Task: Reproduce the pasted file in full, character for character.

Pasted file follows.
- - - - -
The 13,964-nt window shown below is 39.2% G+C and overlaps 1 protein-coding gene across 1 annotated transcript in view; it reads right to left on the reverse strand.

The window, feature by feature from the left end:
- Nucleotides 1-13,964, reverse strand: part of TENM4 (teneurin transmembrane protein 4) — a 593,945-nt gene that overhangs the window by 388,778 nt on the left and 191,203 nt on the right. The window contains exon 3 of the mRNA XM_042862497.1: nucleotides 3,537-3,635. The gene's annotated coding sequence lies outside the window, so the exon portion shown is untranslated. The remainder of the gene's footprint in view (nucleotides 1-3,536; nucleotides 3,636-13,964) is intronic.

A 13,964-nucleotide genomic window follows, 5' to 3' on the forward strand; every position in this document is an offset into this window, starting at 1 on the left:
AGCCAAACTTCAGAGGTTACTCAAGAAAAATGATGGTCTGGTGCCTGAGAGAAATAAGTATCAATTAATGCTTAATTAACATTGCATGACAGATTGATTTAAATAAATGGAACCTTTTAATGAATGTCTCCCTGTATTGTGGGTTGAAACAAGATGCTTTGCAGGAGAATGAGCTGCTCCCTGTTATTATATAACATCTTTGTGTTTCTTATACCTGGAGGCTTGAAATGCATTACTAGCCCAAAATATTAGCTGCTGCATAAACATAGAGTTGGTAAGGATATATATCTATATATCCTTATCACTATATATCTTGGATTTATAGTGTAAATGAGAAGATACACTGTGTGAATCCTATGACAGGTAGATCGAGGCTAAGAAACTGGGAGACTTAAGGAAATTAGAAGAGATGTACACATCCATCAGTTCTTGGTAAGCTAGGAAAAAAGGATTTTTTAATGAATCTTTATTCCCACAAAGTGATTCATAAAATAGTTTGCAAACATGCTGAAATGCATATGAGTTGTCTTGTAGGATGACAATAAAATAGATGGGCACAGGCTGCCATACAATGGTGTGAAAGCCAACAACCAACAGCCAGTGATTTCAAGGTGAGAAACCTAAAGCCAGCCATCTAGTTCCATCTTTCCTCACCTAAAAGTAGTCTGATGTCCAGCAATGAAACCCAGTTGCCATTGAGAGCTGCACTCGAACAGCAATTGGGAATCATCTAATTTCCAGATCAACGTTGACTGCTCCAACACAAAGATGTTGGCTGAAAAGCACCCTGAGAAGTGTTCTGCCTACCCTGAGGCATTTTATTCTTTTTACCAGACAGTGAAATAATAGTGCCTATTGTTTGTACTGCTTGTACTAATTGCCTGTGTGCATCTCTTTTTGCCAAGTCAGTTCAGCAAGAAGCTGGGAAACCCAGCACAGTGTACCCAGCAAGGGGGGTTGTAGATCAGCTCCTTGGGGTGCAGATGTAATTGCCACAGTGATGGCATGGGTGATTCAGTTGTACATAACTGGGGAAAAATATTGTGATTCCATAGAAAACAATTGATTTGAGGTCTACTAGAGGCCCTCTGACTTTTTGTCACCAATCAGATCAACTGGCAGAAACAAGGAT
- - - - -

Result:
The 13,964-nt window shown below is 39.2% G+C and overlaps 1 protein-coding gene across 1 annotated transcript in view; it reads right to left on the reverse strand.

The window, feature by feature from the left end:
- Nucleotides 1-13,964, reverse strand: part of TENM4 (teneurin transmembrane protein 4) — a 593,945-nt gene that overhangs the window by 388,778 nt on the left and 191,203 nt on the right. The window contains exon 3 of the mRNA XM_042862497.1: nucleotides 3,537-3,635. The gene's annotated coding sequence lies outside the window, so the exon portion shown is untranslated. The remainder of the gene's footprint in view (nucleotides 1-3,536; nucleotides 3,636-13,964) is intronic.

A 13,964-nucleotide genomic window follows, 5' to 3' on the forward strand; every position in this document is an offset into this window, starting at 1 on the left:
AGCCAAACTTCAGAGGTTACTCAAGAAAAATGATGGTCTGGTGCCTGAGAGAAATAAGTATCAATTAATGCTTAATTAACATTGCATGACAGATTGATTTAAATAAATGGAACCTTTTAATGAATGTCTCCCTGTATTGTGGGTTGAAACAAGATGCTTTGCAGGAGAATGAGCTGCTCCCTGTTATTATATAACATCTTTGTGTTTCTTATACCTGGAGGCTTGAAATGCATTACTAGCCCAAAATATTAGCTGCTGCATAAACATAGAGTTGGTAAGGATATATATCTATATATCCTTATCACTATATATCTTGGATTTATAGTGTAAATGAGAAGATACACTGTGTGAATCCTATGACAGGTAGATCGAGGCTAAGAAACTGGGAGACTTAAGGAAATTAGAAGAGATGTACACATCCATCAGTTCTTGGTAAGCTAGGAAAAAAGGATTTTTTAATGAATCTTTATTCCCACAAAGTGATTCATAAAATAGTTTGCAAACATGCTGAAATGCATATGAGTTGTCTTGTAGGATGACAATAAAATAGATGGGCACAGGCTGCCATACAATGGTGTGAAAGCCAACAACCAACAGCCAGTGATTTCAAGGTGAGAAACCTAAAGCCAGCCATCTAGTTCCATCTTTCCTCACCTAAAAGTAGTCTGATGTCCAGCAATGAAACCCAGTTGCCATTGAGAGCTGCACTCGAACAGCAATTGGGAATCATCTAATTTCCAGATCAACGTTGACTGCTCCAACACAAAGATGTTGGCTGAAAAGCACCCTGAGAAGTGTTCTGCCTACCCTGAGGCATTTTATTCTTTTTACCAGACAGTGAAATAATAGTGCCTATTGTTTGTACTGCTTGTACTAATTGCCTGTGTGCATCTCTTTTTGCCAAGTCAGTTCAGCAAGAAGCTGGGAAACCCAGCACAGTGTACCCAGCAAGGGGGGTTGTAGATCAGCTCCTTGGGGTGCAGATGTAATTGCCACAGTGATGGCATGGGTGATTCAGTTGTACATAACTGGGGAAAAATATTGTGATTCCATAGAAAACAATTGATTTGAGGTCTACTAGAGGCCCTCTGACTTTTTGTCACCAATCAGATCAACTGGCAGAAACAAGGAT